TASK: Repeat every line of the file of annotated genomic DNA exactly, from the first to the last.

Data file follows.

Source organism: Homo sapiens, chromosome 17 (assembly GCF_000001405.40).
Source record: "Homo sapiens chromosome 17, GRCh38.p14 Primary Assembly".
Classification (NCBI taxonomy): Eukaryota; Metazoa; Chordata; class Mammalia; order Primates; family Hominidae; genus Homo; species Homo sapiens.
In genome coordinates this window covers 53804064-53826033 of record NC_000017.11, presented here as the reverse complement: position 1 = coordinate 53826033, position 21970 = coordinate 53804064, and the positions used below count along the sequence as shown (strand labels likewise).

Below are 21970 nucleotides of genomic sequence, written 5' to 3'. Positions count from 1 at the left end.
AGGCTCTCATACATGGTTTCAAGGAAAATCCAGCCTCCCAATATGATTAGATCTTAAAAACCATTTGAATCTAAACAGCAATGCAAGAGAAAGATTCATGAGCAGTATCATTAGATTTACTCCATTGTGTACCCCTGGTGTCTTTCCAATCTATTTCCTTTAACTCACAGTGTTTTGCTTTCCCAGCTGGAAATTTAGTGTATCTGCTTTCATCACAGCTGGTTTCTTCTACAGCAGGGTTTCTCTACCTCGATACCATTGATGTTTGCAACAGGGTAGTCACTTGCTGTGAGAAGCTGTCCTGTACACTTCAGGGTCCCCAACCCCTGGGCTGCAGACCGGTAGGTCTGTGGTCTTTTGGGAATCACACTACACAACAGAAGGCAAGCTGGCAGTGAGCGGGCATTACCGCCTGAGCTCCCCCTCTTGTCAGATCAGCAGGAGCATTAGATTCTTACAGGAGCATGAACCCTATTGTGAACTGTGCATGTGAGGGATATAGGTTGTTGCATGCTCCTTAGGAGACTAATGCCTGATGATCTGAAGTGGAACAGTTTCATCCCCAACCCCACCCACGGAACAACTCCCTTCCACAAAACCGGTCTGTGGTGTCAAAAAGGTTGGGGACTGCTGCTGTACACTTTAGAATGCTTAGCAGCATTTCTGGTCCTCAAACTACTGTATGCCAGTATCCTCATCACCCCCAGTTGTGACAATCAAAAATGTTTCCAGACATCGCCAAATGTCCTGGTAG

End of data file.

Source organism: Homo sapiens, chromosome 17 (assembly GCF_000001405.40).
Source record: "Homo sapiens chromosome 17, GRCh38.p14 Primary Assembly".
Classification (NCBI taxonomy): Eukaryota; Metazoa; Chordata; class Mammalia; order Primates; family Hominidae; genus Homo; species Homo sapiens.
In genome coordinates this window covers 53804064-53826033 of record NC_000017.11, presented here as the reverse complement: position 1 = coordinate 53826033, position 21970 = coordinate 53804064, and the positions used below count along the sequence as shown (strand labels likewise).

Below are 21970 nucleotides of genomic sequence, written 5' to 3'. Positions count from 1 at the left end.
AGGCTCTCATACATGGTTTCAAGGAAAATCCAGCCTCCCAATATGATTAGATCTTAAAAACCATTTGAATCTAAACAGCAATGCAAGAGAAAGATTCATGAGCAGTATCATTAGATTTACTCCATTGTGTACCCCTGGTGTCTTTCCAATCTATTTCCTTTAACTCACAGTGTTTTGCTTTCCCAGCTGGAAATTTAGTGTATCTGCTTTCATCACAGCTGGTTTCTTCTACAGCAGGGTTTCTCTACCTCGATACCATTGATGTTTGCAACAGGGTAGTCACTTGCTGTGAGAAGCTGTCCTGTACACTTCAGGGTCCCCAACCCCTGGGCTGCAGACCGGTAGGTCTGTGGTCTTTTGGGAATCACACTACACAACAGAAGGCAAGCTGGCAGTGAGCGGGCATTACCGCCTGAGCTCCCCCTCTTGTCAGATCAGCAGGAGCATTAGATTCTTACAGGAGCATGAACCCTATTGTGAACTGTGCATGTGAGGGATATAGGTTGTTGCATGCTCCTTAGGAGACTAATGCCTGATGATCTGAAGTGGAACAGTTTCATCCCCAACCCCACCCACGGAACAACTCCCTTCCACAAAACCGGTCTGTGGTGTCAAAAAGGTTGGGGACTGCTGCTGTACACTTTAGAATGCTTAGCAGCATTTCTGGTCCTCAAACTACTGTATGCCAGTATCCTCATCACCCCCAGTTGTGACAATCAAAAATGTTTCCAGACATCGCCAAATGTCCTGGTAG